CRISPY, crunchy, flavoursome, often with added seeds, spices and herbs, crispbreads make a useful storecupboard food.
Originating in Scandinavia, the flat unleavened bread was dried out to crisp to increase storage time and provided an appetising crunch.
Translated worldwide, today crispbreads often have yeast in their list of ingredients, which, once opened, can reduce their shelf life. A sealed container will deliver a week or two’s longevity.
As a choice for those trying to lose weight by avoiding bread, they may be successful. Many of them have none of the additives of cheap breads and have more crunch and chew to provide satisfaction.
Crispbreads only need to have flour, salt and yeast, and many do, even the cheapest of them. As I found in this survey, there are still many with added oils which add to calorific value, and while calories may not be the best measurement of our food intake, in the absence of a better alternative, they are a guideline worth watching on labels.
Topped with simple, sliced fresh tomatoes, they are delicious. Add tuna, smoked mackerel or hard boiled egg mashed with mayo, paprika, and chives or parsley, hummus or thick pesto for a decent lunch, all on a base of fresh lettuce leaves for added vitamins. Fresh or smoked salmon with gherkins and a sprinkle of freshly ground turmeric is scrumptious.
Whole rye flour, wheat flour and salt is a refreshingly short list of ingredients in these light crispbreads. Fibre content is a decent 17%, with protein a fair 10%, and very low saturated fats of 0.4%. Sugars at 3.7% are not from added sugar, and a fair 1.5% salt makes these a good all rounder. 31 calories per crispbread means a protein topping with some green will complete a decent lunchtime snack. Good price. Score: 8.25
Gluten-free and suitable for vegans, these are made from rice and chestnut flours with only 1% sea salt added – the kind of short list we like to see. Saturated fats are low at 0.4%, sugars 9.3% not from added sugar, salt 0.58%. With fibre quite low at 4.9%, they feel insubstantial – more wafer-like than most other samples. At just under four calories each they make a tasty slightly nutty flavoured bite. Score: 7
These are less a crispbread and more a crisp cracker. At 6.9% they have double the saturated
fats of most other crispbreads in this survey. Fibre quite low at 4.7%, high enough sugars at
6.6%, salt a fair 1.2%, resulting in a high enough 42 calories per small crispbread. Not a dieter’s dream, but tasty and crisp. Score: 6.75
From a range of crispbreads in this brand, the pumpkin and oats in four packs of four makes
them easy to keep fresh. Saturated fats are low at 1.3%, sugars of 4.9% are natural and not from added sugar. Fibre is a very good 18.3% and protein at 11.2% is decent too, with a low 0.61% salt. With 46 calories per crispbread, a good all rounder that will stave off hunger and provide a good base for fresh tomatoes, canned sardines, tuna and many cheeses. Score: 8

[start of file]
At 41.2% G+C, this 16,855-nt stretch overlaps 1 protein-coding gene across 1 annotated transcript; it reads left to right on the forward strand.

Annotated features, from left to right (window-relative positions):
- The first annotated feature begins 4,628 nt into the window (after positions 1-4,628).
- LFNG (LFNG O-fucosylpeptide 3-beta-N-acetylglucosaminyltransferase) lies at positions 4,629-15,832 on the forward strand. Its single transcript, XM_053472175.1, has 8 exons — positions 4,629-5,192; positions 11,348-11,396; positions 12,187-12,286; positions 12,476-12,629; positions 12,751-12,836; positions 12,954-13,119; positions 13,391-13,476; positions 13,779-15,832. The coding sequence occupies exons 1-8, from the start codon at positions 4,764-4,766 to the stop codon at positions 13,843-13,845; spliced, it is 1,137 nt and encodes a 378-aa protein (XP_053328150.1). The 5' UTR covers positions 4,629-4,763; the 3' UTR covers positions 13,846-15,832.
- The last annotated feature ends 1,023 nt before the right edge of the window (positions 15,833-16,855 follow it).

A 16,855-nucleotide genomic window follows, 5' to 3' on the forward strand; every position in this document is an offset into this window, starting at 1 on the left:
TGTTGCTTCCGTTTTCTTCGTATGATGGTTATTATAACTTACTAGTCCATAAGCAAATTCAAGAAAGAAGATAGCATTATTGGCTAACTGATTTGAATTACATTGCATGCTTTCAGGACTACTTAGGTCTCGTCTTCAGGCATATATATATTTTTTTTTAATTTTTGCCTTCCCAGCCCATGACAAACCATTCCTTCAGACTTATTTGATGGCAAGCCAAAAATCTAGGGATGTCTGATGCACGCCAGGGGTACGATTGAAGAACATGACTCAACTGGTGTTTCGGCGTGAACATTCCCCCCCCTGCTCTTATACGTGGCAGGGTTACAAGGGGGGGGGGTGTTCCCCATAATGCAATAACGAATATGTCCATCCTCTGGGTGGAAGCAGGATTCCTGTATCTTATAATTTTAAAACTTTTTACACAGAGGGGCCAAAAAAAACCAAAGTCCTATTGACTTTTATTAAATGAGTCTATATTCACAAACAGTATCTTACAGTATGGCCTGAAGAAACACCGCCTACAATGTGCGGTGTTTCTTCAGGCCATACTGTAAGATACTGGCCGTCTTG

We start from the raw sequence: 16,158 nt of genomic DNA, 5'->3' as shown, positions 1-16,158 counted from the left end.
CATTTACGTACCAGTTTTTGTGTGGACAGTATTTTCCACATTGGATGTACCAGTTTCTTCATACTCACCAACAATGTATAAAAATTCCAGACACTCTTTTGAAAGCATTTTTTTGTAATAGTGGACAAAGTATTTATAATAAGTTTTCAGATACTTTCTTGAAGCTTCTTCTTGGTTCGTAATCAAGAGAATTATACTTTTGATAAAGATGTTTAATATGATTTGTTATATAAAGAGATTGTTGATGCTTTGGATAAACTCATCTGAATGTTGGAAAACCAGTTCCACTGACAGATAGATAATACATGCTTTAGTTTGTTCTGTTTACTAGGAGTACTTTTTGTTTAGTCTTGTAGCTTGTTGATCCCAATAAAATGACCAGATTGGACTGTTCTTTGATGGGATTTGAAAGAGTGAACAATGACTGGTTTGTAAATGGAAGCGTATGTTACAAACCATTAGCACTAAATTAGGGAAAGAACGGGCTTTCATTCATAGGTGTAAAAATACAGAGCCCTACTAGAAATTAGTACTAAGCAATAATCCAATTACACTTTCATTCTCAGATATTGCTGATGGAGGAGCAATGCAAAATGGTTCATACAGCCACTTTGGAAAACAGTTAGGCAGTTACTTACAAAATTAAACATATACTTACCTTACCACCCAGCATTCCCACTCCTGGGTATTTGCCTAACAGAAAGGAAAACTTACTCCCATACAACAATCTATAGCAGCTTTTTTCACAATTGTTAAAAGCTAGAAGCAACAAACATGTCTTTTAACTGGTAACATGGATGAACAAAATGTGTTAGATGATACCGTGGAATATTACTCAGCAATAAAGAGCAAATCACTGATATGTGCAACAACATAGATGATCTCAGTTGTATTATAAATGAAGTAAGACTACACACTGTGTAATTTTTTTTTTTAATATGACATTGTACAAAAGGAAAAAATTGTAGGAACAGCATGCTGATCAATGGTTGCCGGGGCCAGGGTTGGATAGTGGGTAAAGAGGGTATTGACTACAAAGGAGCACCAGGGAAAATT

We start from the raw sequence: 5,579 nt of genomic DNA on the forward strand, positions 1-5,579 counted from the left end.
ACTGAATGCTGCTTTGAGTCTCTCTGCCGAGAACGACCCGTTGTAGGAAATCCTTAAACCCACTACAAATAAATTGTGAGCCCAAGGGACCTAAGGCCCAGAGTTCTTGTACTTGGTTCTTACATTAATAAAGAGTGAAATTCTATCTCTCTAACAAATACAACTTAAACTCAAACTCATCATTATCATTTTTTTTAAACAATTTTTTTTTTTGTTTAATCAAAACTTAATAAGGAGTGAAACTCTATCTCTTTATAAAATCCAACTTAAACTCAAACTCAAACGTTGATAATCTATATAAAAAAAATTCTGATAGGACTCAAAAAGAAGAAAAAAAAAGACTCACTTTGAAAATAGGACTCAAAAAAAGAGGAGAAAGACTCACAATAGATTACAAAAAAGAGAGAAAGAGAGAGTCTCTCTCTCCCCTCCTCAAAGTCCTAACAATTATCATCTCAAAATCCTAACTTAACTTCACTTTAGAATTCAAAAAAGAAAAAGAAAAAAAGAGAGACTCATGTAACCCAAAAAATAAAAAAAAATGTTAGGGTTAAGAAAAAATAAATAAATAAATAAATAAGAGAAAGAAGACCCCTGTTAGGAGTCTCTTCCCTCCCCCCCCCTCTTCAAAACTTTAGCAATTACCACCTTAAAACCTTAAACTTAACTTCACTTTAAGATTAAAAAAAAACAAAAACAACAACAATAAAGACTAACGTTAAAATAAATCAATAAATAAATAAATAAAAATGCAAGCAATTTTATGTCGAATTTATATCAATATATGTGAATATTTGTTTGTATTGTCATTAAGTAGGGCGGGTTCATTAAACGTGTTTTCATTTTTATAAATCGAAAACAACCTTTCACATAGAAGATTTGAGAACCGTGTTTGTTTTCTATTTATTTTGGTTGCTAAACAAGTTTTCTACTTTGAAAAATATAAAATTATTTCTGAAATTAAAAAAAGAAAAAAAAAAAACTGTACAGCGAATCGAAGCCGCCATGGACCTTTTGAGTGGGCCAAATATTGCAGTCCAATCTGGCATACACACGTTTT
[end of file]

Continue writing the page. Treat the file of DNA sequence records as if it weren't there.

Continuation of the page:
These are useful for summery toppings such as ripe tomatoes and olives — don’t spread with
anything hard as they will break. This flavour (there is a plain version) has flecks of black
olives adding to a wonderfully short list of ingredients: flour, water, olive oil, yeast and
malted flour. Salt at 1.8% is good, with saturated fats a low enough 2.8%. 113 calories per flatbread tells us that one at a time is enough. Score: 8
These long, halved roll shapes are made from wholegrain flour, palm and rapeseed oils, yeast, salt and barley malt. Rusk-like in texture, there is also sugar, which at 6.5% total sugars tastes quite sweet. Saturated fats are 2%, fibre a decent 8.5%, and good protein at 12%, with fair salt at 1.5%. Quite delicious with salty cheeses, tasters liked the crunch and wholesome texture. Calories 51 each, but one is enough. Score:7.25
Not quite the short list of ingredients we had hoped for with these discs which have glucose
syrup, yeast, palm oil, egg, sugar, an emulsifier, salt and potassium carbonate as raising agent, as well as flour. Saturated fats at 1.9% are low, sugars high at 9.2%, salt low at 0.7%, fibre moderate at 4.2%, protein decent at 13.6%. Calories moderate at 38 per bake don’t make up for the lack of flavour and stale toast texture. Score: 4
This sesame flavour of four packs of five crispbreads has a short enough list which includes
dried breadcrumbs. This gives them quite a light feel, but there are also palm and rapeseed
oils amounting to saturated fats of 2.5%. Fibre at 4% is low enough, and added sugars result in 5% sugars. Protein is a decent 13%, salt a low 0.7%, with high enough 65 calories per crispbread. Tasters liked the crunch, but expected more sesame-seed flavour. Score: 7
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